The gray and blue stone shoots out over the tops of the uniform orange shingles of Bruges’ buildings. Equally beautiful, yet somehow out of place, St. Salvator’s Cathedral towers over the carefully crafted, old-timey Bruges like a grandfather sitting next to a 20-year-old with full makeup, striving to look old enough to get into a bar. The authenticity sometimes missing in the tourist packed streets oozes off of the cathedral.
There is no doubt in my mind that this place has been a place of worship since the 10th century. You can feel its quiet respect in the air as you walk through the red wood doors.
The interior is big, but not cavernous like some of the other churches in the area. It’s quainter, eliciting more of a homey than intimidating feeling. It’s smaller and emptier than the Church of Our Lady, across town. It does have one thing I’ve yet to see in a cathedral, though.
A priest, dressed in purple vestments in accordance with the Lenten season, is flanked by two white-clad deacons. They wait at the end of the aisle leading to the altar. The congregation sits quietly, facing forward, waiting for the music to start and signal the beginning of the service.
I almost don’t notice them when I enter; the rack of postcards and souvenirs blocks the sight of the priest from the door. Tourists mill around the outside, snapping pictures and talking, their voices echoing through the hall. I wrote off the people in chairs as tired or lazy tourists who sat down for a moment.
Almost unconsciously, I walk to a nondescript corner behind the priests, put the lens cap over my camera and fold my hands. My Catholic upbringing instinctually jerks me out of tourist mode, though I haven’t been to Mass in months.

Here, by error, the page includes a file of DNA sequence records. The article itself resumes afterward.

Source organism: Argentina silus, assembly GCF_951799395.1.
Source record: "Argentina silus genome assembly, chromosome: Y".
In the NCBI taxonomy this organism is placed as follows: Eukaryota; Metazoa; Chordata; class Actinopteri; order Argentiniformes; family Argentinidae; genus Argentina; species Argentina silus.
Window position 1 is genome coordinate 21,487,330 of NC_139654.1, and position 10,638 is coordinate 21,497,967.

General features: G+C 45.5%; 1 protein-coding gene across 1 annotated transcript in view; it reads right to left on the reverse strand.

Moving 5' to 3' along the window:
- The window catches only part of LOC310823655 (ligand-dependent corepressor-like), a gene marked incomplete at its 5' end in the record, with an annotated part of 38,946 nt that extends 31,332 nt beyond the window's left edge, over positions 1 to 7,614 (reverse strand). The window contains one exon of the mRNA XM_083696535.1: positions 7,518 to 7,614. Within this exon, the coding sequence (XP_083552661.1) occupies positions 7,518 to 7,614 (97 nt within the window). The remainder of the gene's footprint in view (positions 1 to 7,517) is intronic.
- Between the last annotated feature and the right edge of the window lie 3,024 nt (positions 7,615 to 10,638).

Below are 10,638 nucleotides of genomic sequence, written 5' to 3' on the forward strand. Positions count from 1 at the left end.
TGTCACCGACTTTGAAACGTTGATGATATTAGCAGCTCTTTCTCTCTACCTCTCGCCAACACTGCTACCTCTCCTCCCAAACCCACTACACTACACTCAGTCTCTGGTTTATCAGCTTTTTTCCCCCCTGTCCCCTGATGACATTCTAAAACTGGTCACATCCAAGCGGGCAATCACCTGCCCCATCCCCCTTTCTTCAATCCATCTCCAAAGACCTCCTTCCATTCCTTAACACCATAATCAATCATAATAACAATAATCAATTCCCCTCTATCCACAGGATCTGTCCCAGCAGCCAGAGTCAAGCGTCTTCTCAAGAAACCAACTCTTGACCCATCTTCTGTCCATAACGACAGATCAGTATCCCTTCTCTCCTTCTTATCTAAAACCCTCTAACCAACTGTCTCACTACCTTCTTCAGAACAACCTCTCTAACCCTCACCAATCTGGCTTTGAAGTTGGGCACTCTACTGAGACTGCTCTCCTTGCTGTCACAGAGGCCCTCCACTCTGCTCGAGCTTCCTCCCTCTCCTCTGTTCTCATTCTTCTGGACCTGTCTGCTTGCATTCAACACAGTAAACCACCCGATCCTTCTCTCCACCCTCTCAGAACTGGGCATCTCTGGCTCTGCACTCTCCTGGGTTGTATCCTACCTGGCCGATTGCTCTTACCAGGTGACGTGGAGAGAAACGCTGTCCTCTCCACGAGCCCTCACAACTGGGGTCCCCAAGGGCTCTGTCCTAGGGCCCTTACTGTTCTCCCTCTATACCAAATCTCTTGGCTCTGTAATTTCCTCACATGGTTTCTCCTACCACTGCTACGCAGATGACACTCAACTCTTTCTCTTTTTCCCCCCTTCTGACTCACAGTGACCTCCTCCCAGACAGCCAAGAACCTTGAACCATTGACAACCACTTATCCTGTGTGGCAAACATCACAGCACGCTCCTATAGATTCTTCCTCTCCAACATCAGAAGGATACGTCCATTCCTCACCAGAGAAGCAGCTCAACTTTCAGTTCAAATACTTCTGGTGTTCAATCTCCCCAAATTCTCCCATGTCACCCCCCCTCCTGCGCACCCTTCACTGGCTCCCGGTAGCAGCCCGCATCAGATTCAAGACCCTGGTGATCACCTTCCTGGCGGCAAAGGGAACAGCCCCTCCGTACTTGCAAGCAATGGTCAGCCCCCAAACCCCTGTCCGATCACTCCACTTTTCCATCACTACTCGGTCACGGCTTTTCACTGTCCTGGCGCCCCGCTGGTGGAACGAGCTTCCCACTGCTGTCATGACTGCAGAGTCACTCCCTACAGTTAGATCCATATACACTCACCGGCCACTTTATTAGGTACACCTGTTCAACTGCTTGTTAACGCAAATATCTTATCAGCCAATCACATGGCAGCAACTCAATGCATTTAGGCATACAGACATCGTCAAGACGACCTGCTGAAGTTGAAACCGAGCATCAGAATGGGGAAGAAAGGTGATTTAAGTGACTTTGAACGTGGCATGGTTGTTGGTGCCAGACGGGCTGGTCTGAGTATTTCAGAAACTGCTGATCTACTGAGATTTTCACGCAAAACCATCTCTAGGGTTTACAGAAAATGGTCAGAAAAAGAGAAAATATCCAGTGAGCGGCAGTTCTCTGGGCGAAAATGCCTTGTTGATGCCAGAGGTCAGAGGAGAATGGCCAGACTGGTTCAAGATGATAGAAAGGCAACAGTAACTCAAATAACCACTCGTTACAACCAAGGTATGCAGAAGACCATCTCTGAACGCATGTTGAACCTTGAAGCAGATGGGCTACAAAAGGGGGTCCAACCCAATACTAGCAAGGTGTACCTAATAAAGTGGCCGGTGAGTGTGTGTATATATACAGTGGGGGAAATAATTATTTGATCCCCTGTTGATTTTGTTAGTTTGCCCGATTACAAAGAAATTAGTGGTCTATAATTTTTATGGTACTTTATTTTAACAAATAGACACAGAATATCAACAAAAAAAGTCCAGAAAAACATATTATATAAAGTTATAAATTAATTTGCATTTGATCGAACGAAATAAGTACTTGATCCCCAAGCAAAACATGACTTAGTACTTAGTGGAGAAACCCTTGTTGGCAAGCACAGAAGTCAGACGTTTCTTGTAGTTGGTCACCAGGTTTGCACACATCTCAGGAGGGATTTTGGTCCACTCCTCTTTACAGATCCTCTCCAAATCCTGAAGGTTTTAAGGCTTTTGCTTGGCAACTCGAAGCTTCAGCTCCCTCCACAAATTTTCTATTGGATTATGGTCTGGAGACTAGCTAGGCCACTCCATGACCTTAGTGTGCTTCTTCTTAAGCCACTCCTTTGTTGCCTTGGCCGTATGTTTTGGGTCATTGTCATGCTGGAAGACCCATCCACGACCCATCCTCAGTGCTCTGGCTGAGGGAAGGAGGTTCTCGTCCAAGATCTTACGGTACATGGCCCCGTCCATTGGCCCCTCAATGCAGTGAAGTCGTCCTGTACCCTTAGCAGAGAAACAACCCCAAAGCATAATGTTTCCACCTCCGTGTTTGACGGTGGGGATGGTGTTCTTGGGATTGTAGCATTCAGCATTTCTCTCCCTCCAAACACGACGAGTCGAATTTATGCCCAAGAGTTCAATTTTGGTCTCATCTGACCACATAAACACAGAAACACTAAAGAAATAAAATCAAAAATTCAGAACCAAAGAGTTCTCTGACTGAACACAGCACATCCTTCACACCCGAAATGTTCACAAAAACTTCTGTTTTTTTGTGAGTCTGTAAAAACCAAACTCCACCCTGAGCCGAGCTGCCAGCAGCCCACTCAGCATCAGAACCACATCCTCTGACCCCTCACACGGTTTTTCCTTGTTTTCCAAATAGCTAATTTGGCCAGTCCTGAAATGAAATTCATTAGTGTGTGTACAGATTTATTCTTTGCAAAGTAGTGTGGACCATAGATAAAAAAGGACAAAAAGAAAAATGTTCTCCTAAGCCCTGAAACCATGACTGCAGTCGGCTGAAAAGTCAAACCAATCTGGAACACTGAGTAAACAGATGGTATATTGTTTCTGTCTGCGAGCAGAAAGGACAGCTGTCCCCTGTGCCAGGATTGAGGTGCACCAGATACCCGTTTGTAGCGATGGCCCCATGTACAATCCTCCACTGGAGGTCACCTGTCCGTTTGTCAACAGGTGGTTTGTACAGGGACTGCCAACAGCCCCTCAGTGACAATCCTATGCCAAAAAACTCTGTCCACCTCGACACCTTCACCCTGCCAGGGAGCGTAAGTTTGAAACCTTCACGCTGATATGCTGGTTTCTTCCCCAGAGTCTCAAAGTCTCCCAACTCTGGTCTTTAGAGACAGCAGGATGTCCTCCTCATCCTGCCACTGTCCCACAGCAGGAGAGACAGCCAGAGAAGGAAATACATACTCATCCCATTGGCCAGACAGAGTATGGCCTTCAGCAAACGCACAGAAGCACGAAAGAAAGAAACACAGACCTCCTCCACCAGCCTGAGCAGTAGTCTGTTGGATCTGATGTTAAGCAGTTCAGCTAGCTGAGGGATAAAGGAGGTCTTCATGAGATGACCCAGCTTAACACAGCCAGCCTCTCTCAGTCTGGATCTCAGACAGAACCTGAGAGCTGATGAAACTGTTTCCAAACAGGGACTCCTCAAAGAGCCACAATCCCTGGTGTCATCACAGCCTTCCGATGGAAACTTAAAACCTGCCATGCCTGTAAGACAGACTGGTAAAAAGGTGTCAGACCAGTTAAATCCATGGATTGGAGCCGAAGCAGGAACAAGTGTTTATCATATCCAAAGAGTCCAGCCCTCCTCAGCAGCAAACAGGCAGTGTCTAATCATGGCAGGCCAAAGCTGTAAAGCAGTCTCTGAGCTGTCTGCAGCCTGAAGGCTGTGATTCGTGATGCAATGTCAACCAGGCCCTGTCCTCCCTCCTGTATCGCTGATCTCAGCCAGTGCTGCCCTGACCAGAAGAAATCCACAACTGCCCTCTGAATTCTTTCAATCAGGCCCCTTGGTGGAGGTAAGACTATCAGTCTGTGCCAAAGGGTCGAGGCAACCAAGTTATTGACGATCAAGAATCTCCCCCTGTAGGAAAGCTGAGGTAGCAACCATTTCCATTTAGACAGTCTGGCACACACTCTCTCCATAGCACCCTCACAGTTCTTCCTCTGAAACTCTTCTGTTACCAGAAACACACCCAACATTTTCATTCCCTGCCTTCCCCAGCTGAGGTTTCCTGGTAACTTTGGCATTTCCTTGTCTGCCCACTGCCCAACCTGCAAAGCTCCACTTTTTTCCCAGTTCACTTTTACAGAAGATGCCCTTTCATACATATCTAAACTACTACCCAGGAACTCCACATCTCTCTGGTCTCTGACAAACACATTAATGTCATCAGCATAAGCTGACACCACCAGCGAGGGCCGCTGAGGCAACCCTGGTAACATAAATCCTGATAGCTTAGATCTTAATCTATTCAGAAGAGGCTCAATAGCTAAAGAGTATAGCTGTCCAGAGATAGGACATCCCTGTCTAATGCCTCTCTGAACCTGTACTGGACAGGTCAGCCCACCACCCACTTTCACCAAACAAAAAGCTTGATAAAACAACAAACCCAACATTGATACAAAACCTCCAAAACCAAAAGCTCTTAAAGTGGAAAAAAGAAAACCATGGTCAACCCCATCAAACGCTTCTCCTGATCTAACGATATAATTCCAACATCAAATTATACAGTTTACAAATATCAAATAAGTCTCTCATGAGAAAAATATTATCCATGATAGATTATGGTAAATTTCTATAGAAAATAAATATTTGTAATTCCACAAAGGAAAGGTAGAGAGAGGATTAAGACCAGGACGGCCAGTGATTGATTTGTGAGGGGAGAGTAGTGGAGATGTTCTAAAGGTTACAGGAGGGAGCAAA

No one else seems to notice the ceremony, though.
Everyone is wandering, talking, taking pictures, touching columns and pawing through overpriced souvenirs. But why wouldn’t they? The place is a museum. All the cathedrals are. They’re full of old art and culture and rarely contain a priest —at least, not one in the main hall.
You go for the stained glass and sculptures of the Madonna, the magnificent altar pieces and triptychs. You don’t go for religion.
You go for the art and that odd whale skeleton hanging from the ceiling that is loosely religious, because Jonah was eaten by a whale in the Old Testament. If the cathedral is really impressive, you can see inside for the low price of 10 euro.
Now, with the sounds of the hanging organ bellowing through the room, you can’t hear the tourists but you can see their mouths continue to move. They barely look up at the noise. Some gather in the back to watch the procession, whispering to each other like they’re commenting on a play.
I stand in the corner as my friends creep towards the door, ready to leave after only a few minutes. Two of the girls are practicing Catholics, I know, and I can see the discomfort of the whole situation written on their faces.
I cross the hall, trying to make my footsteps silent on the marble, and join them on their way out.
Even before we reach the stream of tourists, the resonating sounds of the organ hymn are drowned out and forgotten as we join the fray and start the walk to our boat tour.